At the time when our government was organized, we were without funds, though not without resources. To call them into action, and establish order in the finances, Washington sought for splendid talents, for extensive information, and above all, he sought for sterling, incorruptible integrity. All these he found in Hamilton... And the result was a rapid advance in power and prosperity, of which there is no example in any other age or nation. The part which Hamilton bore is universally known.

    His unsuspecting confidence in professions which he believed to be sincere, led him to trust too much to the undeserving. This exposed him to misrepresentation. He felt himself obliged to resign. The care of a rising family, and the narrowness of his fortune, made it a duty to return to his profession for their support. But though he was compelled to abandon public life, never, no, never for a moment did he abandon the public service. He never lost sight of your interests. I declare to you, before that God in whose presence we are now so especially assembled, that in his most private and confidential conversations, the single objects of discussion and consideration were your freedom and happiness...

    Brethren of the Cincinnati! There lies our chief! Let him still be our model. Like him, after a long and faithful public service, let us cheerfully perform the social duties of private life. Oh! he was mild and gentle. In him there was no offence; no guile. His generous hand and heart were open to all....

    Fellow Citizens! You have long witnessed his professional conduct, and felt his unrivaled eloquence. You know how well he performed the duties of a citizen. You know that he never courted your favor by adulation, or the sacrifice of his own judgment. You have seen him contending against you, and saving your dearest interests, as it were, in spite of yourselves. And you now feel and enjoy the benefits resulting from the firm energy of his conduct. Bear this testimony to the memory of my departed friend. I charge you to protect his fame. It is all he has left, all that these poor orphan children will inherit from their father. But, my countrymen, that fame may be a rich treasure to you also. Let it be the test by which to examine those who solicit your favour. Disregarding professions, view their conduct and on a doubtful occasion, ask, Would Hamilton have done this thing?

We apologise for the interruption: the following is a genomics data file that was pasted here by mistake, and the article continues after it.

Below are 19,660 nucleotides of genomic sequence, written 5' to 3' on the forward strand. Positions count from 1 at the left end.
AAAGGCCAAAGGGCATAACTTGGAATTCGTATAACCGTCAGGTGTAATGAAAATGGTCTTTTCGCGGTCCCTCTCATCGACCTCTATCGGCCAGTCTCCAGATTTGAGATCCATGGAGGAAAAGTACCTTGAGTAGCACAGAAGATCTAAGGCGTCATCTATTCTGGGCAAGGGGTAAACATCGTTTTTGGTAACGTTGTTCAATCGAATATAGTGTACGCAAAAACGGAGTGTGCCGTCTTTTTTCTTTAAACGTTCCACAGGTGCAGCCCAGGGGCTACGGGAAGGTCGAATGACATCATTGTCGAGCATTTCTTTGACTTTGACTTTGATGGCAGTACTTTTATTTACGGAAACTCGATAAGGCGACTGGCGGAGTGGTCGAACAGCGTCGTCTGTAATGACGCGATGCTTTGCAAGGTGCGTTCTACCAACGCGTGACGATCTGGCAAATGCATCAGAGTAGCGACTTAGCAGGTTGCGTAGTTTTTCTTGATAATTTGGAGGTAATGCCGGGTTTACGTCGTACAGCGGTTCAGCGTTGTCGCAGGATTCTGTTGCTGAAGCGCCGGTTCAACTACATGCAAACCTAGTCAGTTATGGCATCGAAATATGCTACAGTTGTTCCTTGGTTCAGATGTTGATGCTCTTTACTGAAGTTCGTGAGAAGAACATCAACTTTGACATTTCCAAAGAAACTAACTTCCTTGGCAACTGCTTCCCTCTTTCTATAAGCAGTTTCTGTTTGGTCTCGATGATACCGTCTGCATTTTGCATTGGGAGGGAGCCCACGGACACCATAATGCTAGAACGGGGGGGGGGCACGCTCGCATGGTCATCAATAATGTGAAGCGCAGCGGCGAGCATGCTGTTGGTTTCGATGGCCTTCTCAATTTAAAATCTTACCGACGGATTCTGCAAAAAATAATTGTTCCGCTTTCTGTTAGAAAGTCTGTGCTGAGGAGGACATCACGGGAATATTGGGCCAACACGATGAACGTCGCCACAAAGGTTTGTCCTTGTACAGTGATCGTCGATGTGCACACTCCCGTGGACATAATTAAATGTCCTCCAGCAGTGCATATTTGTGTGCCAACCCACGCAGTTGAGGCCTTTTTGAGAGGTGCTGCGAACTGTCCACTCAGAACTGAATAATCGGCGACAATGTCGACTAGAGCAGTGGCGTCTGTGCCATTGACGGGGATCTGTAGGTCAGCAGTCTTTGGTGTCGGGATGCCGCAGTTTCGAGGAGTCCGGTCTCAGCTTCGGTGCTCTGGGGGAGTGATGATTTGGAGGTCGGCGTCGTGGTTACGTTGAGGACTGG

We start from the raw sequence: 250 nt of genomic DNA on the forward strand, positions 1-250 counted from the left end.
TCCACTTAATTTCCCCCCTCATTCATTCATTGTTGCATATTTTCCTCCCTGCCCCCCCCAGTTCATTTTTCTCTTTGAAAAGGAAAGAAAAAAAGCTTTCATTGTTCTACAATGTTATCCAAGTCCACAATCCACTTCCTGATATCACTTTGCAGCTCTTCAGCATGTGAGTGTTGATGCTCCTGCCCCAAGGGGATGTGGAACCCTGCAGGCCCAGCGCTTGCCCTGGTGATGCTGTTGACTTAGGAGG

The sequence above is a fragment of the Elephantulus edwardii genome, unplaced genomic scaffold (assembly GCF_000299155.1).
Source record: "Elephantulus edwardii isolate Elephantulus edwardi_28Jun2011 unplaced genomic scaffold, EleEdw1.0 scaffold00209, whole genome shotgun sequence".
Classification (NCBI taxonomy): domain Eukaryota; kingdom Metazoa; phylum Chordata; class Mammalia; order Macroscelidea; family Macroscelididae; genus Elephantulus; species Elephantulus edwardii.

• Do We Need Amtrak?   2 hours 59 min ago
    Quote mavibobo:
    Quote ulTRAX:
    Quote mavibobo:
    Quote ulTRAX:
    Quote mavibobo:I must think I am einstien.
    I'm sure you do.

    You must think I am too, you keep calling me einstien

    I've never called you einstien. Because it's EINSTEIN... not einstien.

    And let me guess... since you never admit to any stupid things you claim are true or mistakes you make, you're going to now say that of course you know how to spell his name...

    Wow you are a stupid petty little man, you have to point out that you capitalize and I did not. Now do you have anything concerning the thread.
    Thanks for AGAIN proving that you can't take responsibility for your mistakes. Try reading what I wrote again. Now have anything to say on the topic?

  • An open discussion of Schizophrenia being a phenomena, not a cause and effect...   3 hours 16 min ago

    To everyone here,